Top Ten Tuesday: Books I Wish I Could Re-read For the First Time

For That Artsy Reader Girl’s Top Ten Tuesday:

August 24: Books I Wish I Could Read Again for the First Time

1. The Secret History by Donna Tartt– I wish I could read this again and not know what was coming. At the same time I’m really glad I read this for the first time when I did, because my high school English class was reading Crime and Punishment at the time. There are a lot of parallels and I appreciated the enriched experience in that way. I think it would hold up well to a reread though. I just wish I could recreate that experience of finding those parallels and getting excited.

2. Rebecca by Daphne DuMaurier– Last year I reread this with a book club and I found myself really jealous of the members who were reading it for the first time and didn’t know what twists and turns lay ahead.

3. And Then There Were None by Agatha Christie- The first time I read this I tried to read it as a detective and figure out whodunnit as I read. I wasn’t right, but I tried! I think I’d like the experience of reading it as more of a reader and going along with the story without trying to be two steps ahead.

4. The Thirteenth Tale by Diane Setterfield– I remember staying up late into the night with this one, and feeling the thrill of surprise as the story unfolded. Those reading experiences are wonderful and rare.

5. Never Let Me Go by Kazuo Ishiguro– This one had a slowly building sense of dread as I realized what was happening. At the same time I kept hoping that I’d be proven wrong. That sense of building tension without a “reveal” (rather a gradual unfolding) is not something I encounter often.

6. Fingersmith by Sarah Waters -I read this book for the first time while I was on a train. At one point I got to a plot twist and I literally shouted, “Holy crap!” Out loud. It’s a rare book that makes me embarrass myself on public transportation.

7. The Other by Thomas Tryon- There was one twist in this book that I felt was really obvious. Once it was revealed, I felt like I was very smart, I’d figured the book out, and it was going to be disappointing. Little did I know there were other turns ahead! I think the initial twist as a sort of misdirection, so the reader wasn’t on the lookout anymore.

8. A Little Life by Hana Yanagihara- This one didn’t have any huge surprises in it, but I became so invested in these characters, for better or for worse (and often it was for worse.) I was legitimately worried about them it was a wonderful and stressful experience. I think it would hold up to rereads, though, because I know what’s coming for the characters and I can focus on other things without worrying about them so much. Just a note: I’m always hesitant to recommend this one without including a content warning, because some of the content is very difficult.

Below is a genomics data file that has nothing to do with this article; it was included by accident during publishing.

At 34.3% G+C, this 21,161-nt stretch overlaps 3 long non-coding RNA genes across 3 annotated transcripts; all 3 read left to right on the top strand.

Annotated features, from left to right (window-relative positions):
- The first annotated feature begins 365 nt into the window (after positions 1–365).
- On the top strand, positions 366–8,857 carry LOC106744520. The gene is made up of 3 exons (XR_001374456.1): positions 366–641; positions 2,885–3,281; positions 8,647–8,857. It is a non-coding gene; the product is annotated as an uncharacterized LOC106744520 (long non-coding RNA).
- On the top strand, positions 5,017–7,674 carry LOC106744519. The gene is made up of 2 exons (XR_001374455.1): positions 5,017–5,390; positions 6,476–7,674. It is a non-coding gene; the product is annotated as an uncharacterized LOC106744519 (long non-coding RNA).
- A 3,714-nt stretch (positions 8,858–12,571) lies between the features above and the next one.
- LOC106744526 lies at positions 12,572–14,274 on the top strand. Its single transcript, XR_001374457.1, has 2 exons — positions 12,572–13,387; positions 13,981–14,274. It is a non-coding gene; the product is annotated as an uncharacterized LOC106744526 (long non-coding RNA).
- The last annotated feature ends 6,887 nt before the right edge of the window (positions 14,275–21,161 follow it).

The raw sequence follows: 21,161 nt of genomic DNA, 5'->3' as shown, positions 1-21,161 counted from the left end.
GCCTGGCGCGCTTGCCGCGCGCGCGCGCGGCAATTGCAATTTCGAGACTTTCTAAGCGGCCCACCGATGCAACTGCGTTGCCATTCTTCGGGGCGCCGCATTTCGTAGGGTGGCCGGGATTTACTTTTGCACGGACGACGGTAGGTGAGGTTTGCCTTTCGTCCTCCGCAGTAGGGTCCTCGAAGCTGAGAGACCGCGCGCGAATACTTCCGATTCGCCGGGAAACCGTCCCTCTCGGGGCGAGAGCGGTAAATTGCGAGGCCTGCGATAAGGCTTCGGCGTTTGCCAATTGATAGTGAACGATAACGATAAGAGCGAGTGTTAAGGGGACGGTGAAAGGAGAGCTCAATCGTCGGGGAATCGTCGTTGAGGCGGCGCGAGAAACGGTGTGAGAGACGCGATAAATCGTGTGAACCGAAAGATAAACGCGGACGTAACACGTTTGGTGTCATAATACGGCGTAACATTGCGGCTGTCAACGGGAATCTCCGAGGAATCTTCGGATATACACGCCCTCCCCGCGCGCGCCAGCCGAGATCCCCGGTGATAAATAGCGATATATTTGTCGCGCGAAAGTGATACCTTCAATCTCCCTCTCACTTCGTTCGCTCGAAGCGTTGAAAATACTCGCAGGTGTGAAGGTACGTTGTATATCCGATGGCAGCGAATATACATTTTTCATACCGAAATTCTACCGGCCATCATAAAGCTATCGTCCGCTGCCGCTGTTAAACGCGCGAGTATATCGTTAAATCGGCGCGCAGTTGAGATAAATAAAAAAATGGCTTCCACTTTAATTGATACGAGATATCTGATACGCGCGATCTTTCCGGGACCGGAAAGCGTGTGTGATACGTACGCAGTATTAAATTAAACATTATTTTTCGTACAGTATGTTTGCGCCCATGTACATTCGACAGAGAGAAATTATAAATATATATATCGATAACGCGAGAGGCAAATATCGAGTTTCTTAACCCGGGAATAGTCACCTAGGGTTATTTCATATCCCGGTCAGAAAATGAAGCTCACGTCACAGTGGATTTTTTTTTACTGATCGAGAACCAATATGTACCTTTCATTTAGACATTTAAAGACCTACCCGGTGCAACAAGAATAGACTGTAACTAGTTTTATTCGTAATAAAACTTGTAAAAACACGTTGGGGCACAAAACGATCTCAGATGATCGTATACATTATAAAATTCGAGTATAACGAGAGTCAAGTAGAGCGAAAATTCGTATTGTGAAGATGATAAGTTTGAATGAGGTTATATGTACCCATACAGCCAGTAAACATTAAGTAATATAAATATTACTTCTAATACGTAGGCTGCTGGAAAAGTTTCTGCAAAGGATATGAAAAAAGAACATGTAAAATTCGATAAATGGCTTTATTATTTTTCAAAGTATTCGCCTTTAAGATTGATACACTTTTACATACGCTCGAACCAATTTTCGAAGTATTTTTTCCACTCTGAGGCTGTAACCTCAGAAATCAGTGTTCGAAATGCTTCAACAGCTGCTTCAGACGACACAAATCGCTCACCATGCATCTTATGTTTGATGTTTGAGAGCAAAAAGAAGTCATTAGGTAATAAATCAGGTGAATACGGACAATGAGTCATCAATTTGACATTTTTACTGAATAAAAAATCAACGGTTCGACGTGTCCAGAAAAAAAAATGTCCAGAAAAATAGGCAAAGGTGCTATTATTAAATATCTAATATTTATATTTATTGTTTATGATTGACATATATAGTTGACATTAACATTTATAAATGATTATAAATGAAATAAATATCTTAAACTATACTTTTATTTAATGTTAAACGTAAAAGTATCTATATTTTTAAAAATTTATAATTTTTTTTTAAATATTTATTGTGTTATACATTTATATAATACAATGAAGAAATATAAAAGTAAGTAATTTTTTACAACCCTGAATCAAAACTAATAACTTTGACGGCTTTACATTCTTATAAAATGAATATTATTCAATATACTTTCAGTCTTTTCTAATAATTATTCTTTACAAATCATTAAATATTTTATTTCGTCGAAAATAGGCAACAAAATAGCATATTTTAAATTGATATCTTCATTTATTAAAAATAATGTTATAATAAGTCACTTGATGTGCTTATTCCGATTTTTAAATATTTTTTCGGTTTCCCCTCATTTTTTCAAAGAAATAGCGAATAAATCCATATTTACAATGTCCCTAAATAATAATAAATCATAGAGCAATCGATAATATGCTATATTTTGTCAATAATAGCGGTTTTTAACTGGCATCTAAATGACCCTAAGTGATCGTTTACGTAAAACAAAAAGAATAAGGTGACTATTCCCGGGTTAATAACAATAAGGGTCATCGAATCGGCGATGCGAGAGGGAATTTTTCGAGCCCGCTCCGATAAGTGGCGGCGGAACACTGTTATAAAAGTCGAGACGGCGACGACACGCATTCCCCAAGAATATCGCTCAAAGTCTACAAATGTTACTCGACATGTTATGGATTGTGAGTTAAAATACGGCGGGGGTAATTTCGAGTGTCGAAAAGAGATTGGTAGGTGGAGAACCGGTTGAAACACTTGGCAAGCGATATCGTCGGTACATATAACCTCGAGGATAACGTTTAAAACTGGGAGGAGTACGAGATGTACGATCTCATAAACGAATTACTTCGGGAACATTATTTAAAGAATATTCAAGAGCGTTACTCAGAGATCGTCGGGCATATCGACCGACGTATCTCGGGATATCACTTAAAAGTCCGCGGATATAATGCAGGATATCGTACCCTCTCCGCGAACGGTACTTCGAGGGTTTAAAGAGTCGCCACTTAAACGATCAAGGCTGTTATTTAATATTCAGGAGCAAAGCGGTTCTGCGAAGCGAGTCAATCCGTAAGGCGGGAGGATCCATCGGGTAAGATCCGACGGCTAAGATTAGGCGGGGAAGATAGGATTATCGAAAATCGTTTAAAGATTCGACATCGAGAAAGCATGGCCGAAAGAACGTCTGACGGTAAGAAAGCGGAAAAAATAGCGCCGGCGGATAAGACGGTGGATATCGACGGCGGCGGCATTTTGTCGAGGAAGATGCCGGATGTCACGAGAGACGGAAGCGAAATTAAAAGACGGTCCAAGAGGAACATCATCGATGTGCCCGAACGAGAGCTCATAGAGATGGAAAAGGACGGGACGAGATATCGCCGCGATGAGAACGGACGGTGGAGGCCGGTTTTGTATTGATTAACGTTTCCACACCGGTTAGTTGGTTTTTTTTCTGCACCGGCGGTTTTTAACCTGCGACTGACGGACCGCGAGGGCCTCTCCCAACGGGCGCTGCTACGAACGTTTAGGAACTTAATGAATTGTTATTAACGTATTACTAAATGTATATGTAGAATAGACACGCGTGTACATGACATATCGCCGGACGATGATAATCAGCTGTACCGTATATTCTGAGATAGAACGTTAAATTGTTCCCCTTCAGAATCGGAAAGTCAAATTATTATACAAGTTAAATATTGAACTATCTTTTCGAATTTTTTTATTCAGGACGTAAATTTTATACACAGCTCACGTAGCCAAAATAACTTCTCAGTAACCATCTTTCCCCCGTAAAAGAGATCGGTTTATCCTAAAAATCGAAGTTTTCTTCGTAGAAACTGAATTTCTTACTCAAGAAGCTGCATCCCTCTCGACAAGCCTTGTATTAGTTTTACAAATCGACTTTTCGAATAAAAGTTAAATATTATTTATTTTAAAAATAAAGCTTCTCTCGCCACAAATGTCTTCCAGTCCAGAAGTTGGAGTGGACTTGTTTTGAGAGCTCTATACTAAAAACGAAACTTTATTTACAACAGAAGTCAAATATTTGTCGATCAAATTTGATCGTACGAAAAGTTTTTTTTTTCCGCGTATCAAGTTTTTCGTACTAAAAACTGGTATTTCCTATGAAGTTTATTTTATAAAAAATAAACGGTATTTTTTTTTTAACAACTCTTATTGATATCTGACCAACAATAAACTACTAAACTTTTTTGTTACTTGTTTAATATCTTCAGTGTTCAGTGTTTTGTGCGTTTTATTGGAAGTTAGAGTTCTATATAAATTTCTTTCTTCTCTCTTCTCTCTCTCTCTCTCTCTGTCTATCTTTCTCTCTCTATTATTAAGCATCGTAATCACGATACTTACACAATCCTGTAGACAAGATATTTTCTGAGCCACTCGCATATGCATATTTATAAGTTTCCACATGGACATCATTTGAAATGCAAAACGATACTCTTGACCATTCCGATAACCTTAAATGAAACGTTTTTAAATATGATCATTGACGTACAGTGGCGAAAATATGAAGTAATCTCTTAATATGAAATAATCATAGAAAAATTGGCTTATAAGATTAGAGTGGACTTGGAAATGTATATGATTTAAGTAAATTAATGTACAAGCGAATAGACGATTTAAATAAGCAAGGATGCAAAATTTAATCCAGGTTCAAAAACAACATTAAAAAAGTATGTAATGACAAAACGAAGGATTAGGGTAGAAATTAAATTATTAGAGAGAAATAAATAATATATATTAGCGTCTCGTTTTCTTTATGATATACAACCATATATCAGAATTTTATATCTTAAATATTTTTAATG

9. East of Eden by John Steinbeck -I honestly think I was too young for this the first time I read it. It’s on my to be reread list, and I think I’ll get a lot more out of it a second time, but I wish I was coming to it fresh.

5 thoughts on “Top Ten Tuesday: Books I Wish I Could Re-read For the First Time

  1. To be honest, I think most of us read Steinbeck for the first time when we are too young. My first experiences with his work when I was a kid (The Red Pony) and then a teen (multiple books in 9th/10th grades) were not good, and I think it’s partly that I didn’t have enough life experience to read his books the way they were intended.

    I see that there are a lot of mysteries/thrillers on your list. Those are a great pick for this topic! It’s so hard (for me at least) to enjoy re-reading a mystery when I already know whodunnit. Though… I’m not sure I’d want to read And Then There Were None again for the first time. I vividly remember getting to the point where the action on the island has just concluded and freaking out because I didn’t see a way to resolve the mystery. I avoided finishing the book for (what seemed like) ages until my parents finally convinced me that the scary parts were over, and if I would just finish the last handful of pages I’d get to find out what happened. While I would love experiencing it again without knowing how everything happened, I treasure that bookish memory and wouldn’t give it up. 🙂

    Liked by 1 person

    • Yes, knowing whodunnit is what makes mysteries hard rereads, which is why I went with them. If I were reading for the first time, I wouldn’t know how everything came together yet, and I could have that wonderful feeling of surprise again.

      When I read And Then There Were None, someone had told that it all makes sense after the epilogue, so that wasn’t a problem! I just got sort of obsessed with trying to figure everything out before then.


      • I’m not sure if I would have rather known about the epilogue for And Then There Were None, or not. I just got to a point where it seemed like there was nowhere to go, and nobody to tell the rest of the story, and yet the book wasn’t over. It seems silly to me now that I got so freaked out, but I guess that’s just a sign of how well-written the book was! 🙂

        Liked by 1 person

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